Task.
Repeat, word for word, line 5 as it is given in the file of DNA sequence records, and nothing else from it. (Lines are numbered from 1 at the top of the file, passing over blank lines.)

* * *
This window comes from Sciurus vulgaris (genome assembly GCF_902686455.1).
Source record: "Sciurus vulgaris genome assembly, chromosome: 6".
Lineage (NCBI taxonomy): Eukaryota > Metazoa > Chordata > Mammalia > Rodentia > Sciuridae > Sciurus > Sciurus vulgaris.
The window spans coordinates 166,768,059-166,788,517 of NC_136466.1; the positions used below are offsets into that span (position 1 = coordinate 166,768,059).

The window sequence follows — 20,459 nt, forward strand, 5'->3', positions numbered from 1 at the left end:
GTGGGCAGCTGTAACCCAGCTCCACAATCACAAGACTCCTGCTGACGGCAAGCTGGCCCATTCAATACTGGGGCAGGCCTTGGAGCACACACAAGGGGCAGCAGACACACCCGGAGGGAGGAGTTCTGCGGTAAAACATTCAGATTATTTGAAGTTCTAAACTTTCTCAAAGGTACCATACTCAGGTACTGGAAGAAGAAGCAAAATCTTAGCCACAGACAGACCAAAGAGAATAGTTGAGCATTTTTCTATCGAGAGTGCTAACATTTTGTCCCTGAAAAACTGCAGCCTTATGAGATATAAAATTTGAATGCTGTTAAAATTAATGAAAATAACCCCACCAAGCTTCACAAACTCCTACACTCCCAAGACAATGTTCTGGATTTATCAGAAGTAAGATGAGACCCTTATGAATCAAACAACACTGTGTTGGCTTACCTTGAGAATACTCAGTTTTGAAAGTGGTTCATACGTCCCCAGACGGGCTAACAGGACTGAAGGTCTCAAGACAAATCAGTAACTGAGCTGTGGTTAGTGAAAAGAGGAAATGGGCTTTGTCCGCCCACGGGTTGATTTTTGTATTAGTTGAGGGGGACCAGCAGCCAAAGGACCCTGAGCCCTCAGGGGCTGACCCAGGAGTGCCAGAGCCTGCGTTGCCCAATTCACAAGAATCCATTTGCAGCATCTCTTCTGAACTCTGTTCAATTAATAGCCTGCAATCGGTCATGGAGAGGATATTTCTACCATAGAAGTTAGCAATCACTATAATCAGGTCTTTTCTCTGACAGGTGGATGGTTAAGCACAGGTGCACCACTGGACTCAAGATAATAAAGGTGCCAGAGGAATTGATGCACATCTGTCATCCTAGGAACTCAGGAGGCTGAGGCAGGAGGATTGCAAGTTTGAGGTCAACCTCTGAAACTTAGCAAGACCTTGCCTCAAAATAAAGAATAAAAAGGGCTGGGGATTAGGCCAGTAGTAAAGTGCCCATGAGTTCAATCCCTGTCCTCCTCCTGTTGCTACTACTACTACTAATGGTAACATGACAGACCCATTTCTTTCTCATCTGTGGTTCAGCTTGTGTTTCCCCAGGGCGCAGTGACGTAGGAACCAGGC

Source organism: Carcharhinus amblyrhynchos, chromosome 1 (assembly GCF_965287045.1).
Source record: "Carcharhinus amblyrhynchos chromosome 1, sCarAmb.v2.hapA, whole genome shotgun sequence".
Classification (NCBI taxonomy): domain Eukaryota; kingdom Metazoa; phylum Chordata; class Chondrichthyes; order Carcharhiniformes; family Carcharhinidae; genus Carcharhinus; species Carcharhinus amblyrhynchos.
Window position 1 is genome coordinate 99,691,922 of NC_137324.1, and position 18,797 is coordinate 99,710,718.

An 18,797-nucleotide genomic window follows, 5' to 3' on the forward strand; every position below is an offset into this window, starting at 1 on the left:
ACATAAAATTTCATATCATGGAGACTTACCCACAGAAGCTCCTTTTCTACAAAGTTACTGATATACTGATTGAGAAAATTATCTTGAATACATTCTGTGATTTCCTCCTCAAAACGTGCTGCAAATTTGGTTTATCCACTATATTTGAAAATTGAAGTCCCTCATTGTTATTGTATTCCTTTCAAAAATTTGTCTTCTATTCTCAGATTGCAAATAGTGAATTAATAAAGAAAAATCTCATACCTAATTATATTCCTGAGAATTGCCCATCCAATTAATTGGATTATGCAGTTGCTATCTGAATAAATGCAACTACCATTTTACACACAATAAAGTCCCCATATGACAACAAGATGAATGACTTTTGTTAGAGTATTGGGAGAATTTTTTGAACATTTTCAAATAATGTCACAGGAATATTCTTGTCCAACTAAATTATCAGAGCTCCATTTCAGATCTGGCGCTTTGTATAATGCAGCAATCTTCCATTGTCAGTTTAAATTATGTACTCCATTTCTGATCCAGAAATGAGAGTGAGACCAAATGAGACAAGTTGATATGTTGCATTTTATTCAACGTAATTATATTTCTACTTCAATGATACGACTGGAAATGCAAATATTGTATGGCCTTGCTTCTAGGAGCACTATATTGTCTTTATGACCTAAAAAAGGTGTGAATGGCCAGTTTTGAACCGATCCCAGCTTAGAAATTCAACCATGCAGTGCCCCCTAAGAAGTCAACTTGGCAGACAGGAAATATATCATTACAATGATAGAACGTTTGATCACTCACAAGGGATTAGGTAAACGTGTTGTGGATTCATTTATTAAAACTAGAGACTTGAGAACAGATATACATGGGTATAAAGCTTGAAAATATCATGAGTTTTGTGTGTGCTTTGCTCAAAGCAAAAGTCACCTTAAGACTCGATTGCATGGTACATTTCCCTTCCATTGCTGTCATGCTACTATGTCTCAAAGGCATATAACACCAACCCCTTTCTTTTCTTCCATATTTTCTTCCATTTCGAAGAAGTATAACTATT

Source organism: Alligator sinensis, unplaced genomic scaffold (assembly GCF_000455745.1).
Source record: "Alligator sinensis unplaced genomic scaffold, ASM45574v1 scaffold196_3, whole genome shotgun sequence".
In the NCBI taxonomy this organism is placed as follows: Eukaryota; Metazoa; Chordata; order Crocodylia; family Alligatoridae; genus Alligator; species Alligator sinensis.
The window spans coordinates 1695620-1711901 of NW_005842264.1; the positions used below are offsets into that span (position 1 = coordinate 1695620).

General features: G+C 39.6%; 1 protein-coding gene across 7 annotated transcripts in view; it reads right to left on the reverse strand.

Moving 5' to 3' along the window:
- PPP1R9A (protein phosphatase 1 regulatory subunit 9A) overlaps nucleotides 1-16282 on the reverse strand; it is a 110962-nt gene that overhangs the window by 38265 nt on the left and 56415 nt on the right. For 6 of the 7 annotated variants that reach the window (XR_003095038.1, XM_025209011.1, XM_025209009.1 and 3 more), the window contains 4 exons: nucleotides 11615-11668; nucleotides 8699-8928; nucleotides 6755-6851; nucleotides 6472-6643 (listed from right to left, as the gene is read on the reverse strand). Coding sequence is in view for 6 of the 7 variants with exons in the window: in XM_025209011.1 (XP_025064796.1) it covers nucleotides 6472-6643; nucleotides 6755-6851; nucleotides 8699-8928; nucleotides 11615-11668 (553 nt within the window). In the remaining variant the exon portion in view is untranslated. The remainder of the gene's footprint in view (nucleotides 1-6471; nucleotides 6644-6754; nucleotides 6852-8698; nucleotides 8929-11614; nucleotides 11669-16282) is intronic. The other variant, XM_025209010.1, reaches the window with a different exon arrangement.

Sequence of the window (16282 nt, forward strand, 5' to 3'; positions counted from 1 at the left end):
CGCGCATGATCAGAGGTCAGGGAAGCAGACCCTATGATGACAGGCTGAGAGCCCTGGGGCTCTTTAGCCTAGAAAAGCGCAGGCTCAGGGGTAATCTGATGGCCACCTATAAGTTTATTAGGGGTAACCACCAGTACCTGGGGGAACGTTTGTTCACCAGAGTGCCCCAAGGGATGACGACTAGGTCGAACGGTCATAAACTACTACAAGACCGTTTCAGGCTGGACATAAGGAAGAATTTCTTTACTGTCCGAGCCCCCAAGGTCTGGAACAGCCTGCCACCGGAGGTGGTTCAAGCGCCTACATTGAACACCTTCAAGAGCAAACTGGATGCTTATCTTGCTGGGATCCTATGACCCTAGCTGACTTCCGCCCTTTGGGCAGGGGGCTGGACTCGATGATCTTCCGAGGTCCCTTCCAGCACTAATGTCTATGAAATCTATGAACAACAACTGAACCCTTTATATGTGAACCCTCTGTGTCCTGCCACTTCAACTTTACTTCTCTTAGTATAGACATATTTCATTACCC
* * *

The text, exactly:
The window sequence follows — 20,459 nt, forward strand, 5'->3', positions numbered from 1 at the left end: